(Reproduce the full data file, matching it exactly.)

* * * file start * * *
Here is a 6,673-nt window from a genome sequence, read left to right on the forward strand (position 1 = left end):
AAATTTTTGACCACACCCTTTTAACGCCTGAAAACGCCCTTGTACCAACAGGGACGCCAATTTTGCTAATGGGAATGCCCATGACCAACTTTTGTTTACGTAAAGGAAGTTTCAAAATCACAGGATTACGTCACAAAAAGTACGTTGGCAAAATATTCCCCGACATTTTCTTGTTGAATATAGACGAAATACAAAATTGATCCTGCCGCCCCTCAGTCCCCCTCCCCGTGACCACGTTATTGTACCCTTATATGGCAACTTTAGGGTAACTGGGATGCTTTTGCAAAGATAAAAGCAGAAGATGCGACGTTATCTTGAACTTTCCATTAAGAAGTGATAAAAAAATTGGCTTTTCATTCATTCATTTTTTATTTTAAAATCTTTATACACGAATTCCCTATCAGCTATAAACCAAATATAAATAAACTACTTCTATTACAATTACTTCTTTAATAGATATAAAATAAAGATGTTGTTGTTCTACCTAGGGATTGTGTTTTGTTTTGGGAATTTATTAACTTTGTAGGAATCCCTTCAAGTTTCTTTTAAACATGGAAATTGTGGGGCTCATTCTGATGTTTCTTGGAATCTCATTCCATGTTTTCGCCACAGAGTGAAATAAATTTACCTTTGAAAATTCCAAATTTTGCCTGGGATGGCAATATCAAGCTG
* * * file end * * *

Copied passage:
Here is a 6,673-nt window from a genome sequence, read left to right on the forward strand (position 1 = left end):
AAATTTTTGACCACACCCTTTTAACGCCTGAAAACGCCCTTGTACCAACAGGGACGCCAATTTTGCTAATGGGAATGCCCATGACCAACTTTTGTTTACGTAAAGGAAGTTTCAAAATCACAGGATTACGTCACAAAAAGTACGTTGGCAAAATATTCCCCGACATTTTCTTGTTGAATATAGACGAAATACAAAATTGATCCTGCCGCCCCTCAGTCCCCCTCCCCGTGACCACGTTATTGTACCCTTATATGGCAACTTTAGGGTAACTGGGATGCTTTTGCAAAGATAAAAGCAGAAGATGCGACGTTATCTTGAACTTTCCATTAAGAAGTGATAAAAAAATTGGCTTTTCATTCATTCATTTTTTATTTTAAAATCTTTATACACGAATTCCCTATCAGCTATAAACCAAATATAAATAAACTACTTCTATTACAATTACTTCTTTAATAGATATAAAATAAAGATGTTGTTGTTCTACCTAGGGATTGTGTTTTGTTTTGGGAATTTATTAACTTTGTAGGAATCCCTTCAAGTTTCTTTTAAACATGGAAATTGTGGGGCTCATTCTGATGTTTCTTGGAATCTCATTCCATGTTTTCGCCACAGAGTGAAATAAATTTACCTTTGAAAATTCCAAATTTTGCCTGGGATGGCAATATCAAGCTG